Only two players in conference history have ever won a second league Defensive Player of the Year award and Arizona State’s Will Sutton is one of them. The senior defensive lineman won back-to-back D.P.O.Y. awards this season after helping lead Arizona State to a Pac-12 South title. He finished with 48 tackles, 13.5 tackles for a loss and 4.0 sacks for the season. Washington’s Steve Emtman split the award in 1990 with Arizona’s Darryl Lewis and won the award outright in '91.  Sutton is technically the only two-time outright Pac-12 Defensive Player of the Year winner.

133.1: Brandin Cooks' nation-leading yards receiving per game
Oregon State is one of two teams in the nation to ever boast two different Biletnikoff Award winners for the nation’s top receiver. Oregon State’s Brandin Cooks joined Mike Hass (2005) to make the Beavers one of just two teams to claim more than one such winner. Pittsburgh (Antonio Bryant and Larry Fitzgerald) is the only other team with two different winners. Oklahoma State and Texas Tech have won two Biletnikoff Awards but both were won by the same player — Justin Blackmon and Michael Crabtree respectively. Cooks led the nation with 1,730 yards, was second with 128 catches and second with 16 touchdowns. He broke the Pac-12 single-season record for receptions and yards this fall.

57-14: Stanford's combined first-half score over Arizona State
Back in September, Stanford jumped out to a 29-0 halftime lead over the Sun Devils in Palo Alto. The Cardinal eventually pushed the lead to 39-7 before letting off the pedal and winning 42-28. Two months later, nothing changed as Stanford blitzed ASU in the first half of the Pac-12 Championship Game. Kevin Hogan and Tyler Gaffney posted a 28-7 second-quarter lead and a 28-14 halftime margin. David Shaw's bunch never looked back, crushing the Sun Devils 38-14 for its second consecutive Pac-12 championship — the first time the school has done that since 1970-71.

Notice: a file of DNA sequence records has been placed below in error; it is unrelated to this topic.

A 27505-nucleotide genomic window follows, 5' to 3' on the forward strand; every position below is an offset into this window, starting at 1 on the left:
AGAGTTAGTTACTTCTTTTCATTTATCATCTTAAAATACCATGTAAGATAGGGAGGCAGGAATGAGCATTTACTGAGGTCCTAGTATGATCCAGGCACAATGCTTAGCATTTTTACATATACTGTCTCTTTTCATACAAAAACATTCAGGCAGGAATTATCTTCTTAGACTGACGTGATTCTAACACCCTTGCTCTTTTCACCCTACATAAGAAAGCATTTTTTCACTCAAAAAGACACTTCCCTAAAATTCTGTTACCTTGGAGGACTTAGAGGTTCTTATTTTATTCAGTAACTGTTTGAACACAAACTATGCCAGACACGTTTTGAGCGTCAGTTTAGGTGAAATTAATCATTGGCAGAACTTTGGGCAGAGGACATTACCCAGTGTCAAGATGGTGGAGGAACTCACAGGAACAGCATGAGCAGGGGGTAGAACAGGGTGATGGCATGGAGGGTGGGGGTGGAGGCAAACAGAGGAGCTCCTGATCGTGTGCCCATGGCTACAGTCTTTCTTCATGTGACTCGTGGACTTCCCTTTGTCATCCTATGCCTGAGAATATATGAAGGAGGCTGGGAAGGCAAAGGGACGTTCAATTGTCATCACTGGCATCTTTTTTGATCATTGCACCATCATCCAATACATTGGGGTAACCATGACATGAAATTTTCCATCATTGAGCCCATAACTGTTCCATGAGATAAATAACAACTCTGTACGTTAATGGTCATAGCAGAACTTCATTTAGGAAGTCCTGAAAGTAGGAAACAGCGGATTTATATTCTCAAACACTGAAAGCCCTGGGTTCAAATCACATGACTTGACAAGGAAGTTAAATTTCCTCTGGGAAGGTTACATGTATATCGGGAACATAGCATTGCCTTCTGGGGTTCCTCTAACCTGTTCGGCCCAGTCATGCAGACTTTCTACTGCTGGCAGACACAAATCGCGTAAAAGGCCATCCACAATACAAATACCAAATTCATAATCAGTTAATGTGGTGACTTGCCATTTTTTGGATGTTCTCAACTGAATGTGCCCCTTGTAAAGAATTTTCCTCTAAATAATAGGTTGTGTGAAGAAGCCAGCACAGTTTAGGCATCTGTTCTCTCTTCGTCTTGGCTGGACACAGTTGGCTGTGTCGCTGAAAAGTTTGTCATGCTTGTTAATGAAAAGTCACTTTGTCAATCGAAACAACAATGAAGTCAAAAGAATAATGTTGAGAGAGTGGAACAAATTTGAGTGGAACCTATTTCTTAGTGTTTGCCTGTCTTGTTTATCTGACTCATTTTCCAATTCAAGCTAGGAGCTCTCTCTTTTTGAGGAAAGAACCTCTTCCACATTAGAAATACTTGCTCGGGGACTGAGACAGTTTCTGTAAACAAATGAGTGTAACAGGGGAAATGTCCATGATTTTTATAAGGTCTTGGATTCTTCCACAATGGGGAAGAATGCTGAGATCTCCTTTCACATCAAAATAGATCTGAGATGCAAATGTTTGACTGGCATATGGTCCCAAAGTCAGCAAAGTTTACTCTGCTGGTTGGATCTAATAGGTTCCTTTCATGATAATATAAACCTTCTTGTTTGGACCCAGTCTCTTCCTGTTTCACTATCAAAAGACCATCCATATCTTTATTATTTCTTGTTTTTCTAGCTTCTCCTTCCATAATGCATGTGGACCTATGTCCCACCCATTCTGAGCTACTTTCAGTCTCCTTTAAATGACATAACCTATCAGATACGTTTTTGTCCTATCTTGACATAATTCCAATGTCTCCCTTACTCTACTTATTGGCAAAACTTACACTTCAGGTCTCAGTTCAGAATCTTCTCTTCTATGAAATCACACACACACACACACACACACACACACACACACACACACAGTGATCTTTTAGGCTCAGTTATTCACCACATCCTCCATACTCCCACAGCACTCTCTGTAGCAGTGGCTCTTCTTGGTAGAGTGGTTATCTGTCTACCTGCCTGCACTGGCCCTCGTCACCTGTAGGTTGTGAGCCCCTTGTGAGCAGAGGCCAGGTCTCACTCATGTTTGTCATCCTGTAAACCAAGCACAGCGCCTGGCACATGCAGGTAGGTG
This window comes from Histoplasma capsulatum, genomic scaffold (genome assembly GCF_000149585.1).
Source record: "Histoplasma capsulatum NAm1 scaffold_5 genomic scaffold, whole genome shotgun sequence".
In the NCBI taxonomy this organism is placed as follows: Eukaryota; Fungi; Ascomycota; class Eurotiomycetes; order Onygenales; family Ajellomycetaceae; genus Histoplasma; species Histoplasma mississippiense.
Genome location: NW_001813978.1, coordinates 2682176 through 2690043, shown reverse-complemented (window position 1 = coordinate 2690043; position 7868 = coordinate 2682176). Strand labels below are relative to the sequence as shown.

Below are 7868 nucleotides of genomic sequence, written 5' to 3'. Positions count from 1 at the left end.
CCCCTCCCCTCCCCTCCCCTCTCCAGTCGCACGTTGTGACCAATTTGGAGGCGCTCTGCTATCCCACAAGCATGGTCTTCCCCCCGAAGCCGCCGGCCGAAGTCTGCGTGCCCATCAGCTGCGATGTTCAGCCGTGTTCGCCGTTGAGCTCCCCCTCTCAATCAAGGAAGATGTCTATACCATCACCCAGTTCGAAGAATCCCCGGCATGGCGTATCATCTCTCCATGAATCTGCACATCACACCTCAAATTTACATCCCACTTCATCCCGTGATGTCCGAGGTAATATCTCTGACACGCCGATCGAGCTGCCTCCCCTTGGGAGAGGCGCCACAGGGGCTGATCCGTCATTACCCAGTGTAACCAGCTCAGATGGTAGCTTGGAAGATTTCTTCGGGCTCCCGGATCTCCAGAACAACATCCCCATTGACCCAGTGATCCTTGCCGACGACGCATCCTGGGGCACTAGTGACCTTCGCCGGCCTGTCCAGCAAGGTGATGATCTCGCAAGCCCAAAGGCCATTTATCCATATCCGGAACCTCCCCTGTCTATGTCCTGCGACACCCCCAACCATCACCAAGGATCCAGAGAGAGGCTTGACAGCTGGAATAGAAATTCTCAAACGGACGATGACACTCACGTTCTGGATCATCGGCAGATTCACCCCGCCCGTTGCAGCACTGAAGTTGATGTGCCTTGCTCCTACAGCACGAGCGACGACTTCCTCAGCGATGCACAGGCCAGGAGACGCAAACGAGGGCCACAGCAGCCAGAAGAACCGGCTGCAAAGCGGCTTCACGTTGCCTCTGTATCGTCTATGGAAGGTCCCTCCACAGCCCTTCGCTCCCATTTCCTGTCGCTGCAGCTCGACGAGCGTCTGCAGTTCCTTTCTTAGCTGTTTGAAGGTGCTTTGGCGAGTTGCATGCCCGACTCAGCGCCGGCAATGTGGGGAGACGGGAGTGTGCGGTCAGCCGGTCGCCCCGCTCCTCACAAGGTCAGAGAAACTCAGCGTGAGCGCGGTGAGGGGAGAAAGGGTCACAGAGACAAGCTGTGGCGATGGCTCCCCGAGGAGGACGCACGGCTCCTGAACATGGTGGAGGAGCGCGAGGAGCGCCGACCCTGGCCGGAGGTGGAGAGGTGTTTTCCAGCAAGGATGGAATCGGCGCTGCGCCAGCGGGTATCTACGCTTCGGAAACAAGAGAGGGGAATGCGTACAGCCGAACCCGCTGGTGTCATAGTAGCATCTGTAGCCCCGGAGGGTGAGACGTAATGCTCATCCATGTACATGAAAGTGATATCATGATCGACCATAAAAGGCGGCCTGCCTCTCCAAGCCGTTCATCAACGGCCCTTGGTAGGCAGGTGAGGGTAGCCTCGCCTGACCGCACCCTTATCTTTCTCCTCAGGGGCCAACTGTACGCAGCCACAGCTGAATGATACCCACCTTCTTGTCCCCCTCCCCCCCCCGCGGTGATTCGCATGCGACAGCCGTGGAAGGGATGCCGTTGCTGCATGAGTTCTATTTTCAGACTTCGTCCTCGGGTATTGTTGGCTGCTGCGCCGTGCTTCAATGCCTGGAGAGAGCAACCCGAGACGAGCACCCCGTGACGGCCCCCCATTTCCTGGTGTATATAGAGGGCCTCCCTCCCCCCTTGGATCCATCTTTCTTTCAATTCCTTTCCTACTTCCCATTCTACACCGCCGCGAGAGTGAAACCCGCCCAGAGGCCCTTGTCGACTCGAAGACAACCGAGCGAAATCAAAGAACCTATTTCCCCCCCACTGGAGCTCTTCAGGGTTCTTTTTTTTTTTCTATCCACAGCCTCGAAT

529.6: Cal’s total yards allowed per game
Sonny Dykes is a well-respected coach but probably didn’t realize what he was getting himself into when he took the Cal job this season. In his first year, his defense was historically bad. Cal allowed a Pac-12 worst 529.6 yards per game, ranking 124th nationally — out of 125 teams. The Bears had the worst defense of any of the “Big 6” conferences and was better than only New Mexico State’s 549.5 yards per game allowed. Cal’s 45.9 points allowed per game were also dead last in the Pac-12 and among all “Big 6” teams, finishing 124th ahead of only Idaho and their pathetic 46.8 points allowed per game.

7-2: USC’s record without Lane Kiffin
Lane Kiffin was fired on the LAX tarmac in the wee morning hours of the final Sunday in September. USC had been pounded 62-41 in Tempe by Arizona State, dropping their record to 3-2 — and 10-8 since the beginning of the 2012 season. Ed Orgeron, and later Clay Helton for the bowl game, was elevated to an interim position and he proceeded to lead USC to six straight Pac-12 wins. Coach O and Helton combined to finish 7-2 on the year, giving USC 10 wins in the process and clinching its first bowl win since the 2009 Emerald Bowl. Only 18 “Big 6” teams won at least 10 games this year and the USC Trojans were one of them.